DNS cache poisoning, also known as DNS spoofing, is an attack that occurs when malicious or false data is inserted into a DNS cache server. This data corrupts the data stored in the server, causing it to respond to requests for a domain name with the wrong IP address. In other words, valid DNS requests that are received by a corrupted server will be answered with incorrect information, such as sending a user to the wrong website or to a malicious one. DNS spoofing is dangerous because it can manipulate information on the Internet allowing criminals to commit cybercrimes. It can also be used to redirect web traffic to sites that contain malicious software, leading to data breaches and other security threats.
Reverse DNS is an absolutely beneficial instrument for every business. It will convert the IP address into the domain name. But what makes you think you’d want that? Let’s take a closer look at Reverse DNS to comprehend it better.
PTR record – definition
The PTR is a DNS record type that we use for Reverse DNS to connect IP addresses (both IPv4 and IPv6) to the domain name. For example, when receiving mail servers want to know where an email came from, they execute a rDNS lookup and seek for PTR records. The PTR records will ensure that the IP address is actually associated with the domain name.
The purpose of Reverse DNS
Reverse DNS, also known as rDNS, is a querying technique used by DNS (Domain Name System) to do a particular sort of query with an IP address (IPv4 or IPv6) as an input and a name record as an output (A record or AAAA record). It’s termed reverse because it works in the same way as a forward DNS lookup, which connects an IP address to a domain name.
If you wish to check a specific host, you can use rDNS. Each host connected to a network has an IP address as an identification. You can readily see the IP address, but you can also execute a reverse DNS lookup to view the domain name and decide whether or not to trust it.
By using a Premium DNS service, you might get more of everything. There are more DNS servers and zones available. Additionally, you have more control over how traffic is moving. Once you start using it, you’ll notice a difference in loading speed. Further, it will lead to increased uptime, security, and SEO.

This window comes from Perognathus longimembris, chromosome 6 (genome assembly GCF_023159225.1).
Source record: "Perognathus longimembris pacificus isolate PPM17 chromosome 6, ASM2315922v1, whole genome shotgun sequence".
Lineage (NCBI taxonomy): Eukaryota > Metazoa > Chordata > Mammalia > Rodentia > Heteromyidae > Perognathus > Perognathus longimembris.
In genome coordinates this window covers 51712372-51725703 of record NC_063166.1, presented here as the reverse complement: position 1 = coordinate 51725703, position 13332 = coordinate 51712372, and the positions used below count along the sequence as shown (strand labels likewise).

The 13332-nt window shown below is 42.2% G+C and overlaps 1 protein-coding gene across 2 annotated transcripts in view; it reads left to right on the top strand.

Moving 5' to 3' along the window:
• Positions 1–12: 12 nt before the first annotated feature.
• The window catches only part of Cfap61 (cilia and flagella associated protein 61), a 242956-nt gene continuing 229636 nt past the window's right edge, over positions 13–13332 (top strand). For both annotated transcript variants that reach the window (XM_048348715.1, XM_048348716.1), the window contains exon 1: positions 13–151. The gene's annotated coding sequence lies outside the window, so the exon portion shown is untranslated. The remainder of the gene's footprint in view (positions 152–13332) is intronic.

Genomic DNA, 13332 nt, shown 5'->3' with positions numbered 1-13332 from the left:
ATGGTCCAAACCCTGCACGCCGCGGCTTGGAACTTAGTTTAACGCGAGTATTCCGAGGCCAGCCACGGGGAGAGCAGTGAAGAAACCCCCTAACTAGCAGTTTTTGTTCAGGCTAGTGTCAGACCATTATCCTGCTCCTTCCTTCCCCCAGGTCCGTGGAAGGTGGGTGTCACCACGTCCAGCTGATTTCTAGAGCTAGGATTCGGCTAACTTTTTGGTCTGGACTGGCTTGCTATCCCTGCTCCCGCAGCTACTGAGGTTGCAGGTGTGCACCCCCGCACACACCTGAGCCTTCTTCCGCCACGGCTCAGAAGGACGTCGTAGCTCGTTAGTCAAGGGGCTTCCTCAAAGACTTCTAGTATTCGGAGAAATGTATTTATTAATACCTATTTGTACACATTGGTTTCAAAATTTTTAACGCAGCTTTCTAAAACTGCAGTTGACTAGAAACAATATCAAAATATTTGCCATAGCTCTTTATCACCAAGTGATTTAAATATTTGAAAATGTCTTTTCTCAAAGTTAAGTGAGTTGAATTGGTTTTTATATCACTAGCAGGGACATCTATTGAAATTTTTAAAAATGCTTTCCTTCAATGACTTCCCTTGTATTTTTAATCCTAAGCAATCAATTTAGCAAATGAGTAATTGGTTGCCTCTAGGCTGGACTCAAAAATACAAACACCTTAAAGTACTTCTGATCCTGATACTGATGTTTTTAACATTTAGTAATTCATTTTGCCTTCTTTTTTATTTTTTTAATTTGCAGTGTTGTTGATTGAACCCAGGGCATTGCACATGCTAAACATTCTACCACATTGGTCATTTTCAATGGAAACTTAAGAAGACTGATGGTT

If your business cannot afford downtime, you should investigate the Premium DNS service. Any website bigger than a small personal blog could profit from implementing a DNS service like this.
If visitor numbers keep rising, you should give this service some real thought.
Today we will talk about the DNS zone. First, we will explore its purpose and then its different types. Finally, we will explain how you can locate your DNS zone. Let’s start!
DNS zone description
A DNS (Domain Name System) zone is a database containing Resource Records from a single DNS Namespace. Another way to say it, these zones are designed to make administration simple and redundant while also assisting in improving availability and performance. Additionally, you could see the DNS zone as a horizontal platform that connects all of a corporation’s subdomains.
As an illustration, if we have the domain name picusha.net and a zone called picusha.net inside of a DNS server, we may construct Resource Records for all of the TCP/IP devices inside the zone. This DNS server has been given permission to handle all DNS requests for picusha.net domains, including www.picusha.net, info.picusha.net, etc.
DNSSEC is the most effective technique to secure your Domain Name System. We’ll explain why, what the phrase implies, and how you can benefit from it in this article. So, let’s keep it going.
The explanation of DNSSEC
DNSSEC is a collection of Security Extensions for the DNS that adds authentication and data integrity.
The Internet Engineering Task Force (IETF) invented it in the 1990s. Its primary goal is to provide an authentication method that uses digital signatures and public cryptography to prove the data’s origin. The data owner can use its private key to sign DNS data (DNS records) and ensure that the information is secure. Each recursive server can validate the data’s origin by comparing it to the public key.
It’s a complete chain of trust, beginning with the root server and ending with the exact hostname. Except for the root zone, which has nothing on top of it, each zone is signed by the one above it.
If the recursive server cannot authenticate the data for some reason, it will discard it and try again. It’s always better to be safe than sorry.
Here are some interesting DNS terms you may not know yet. They are helpful both for beginner DNS administrators and more advanced ones.
Dynamic DNS automatically updates your IP address every time it is replaced. The Internet Service Providers (ISPs) are commonly changing it since it is easier for them to manage their large networks. For that reason, it is really useful to implement Dynamic DNS, for example, for your CCTV cameras for surveillance.
If you want to boost the DNS resolution process of your domain, you should consider Anycast DNS. It is a routing mechanism that works by placing one IP address into several name servers that are positioned in different points of the world. That way, the DNS request (DNS query) takes the shortest path, and the closest server provides the needed data.
DNSSEC (Domain Name System Security Extensions) brings extra protection to your DNS (Domain Name System). It applies cryptographic authentication for the DNS data (DNS records) that goes around the Internet. Besides, Domain Name System Security Extensions provide insurance for the origin of the DNS data and its integrity.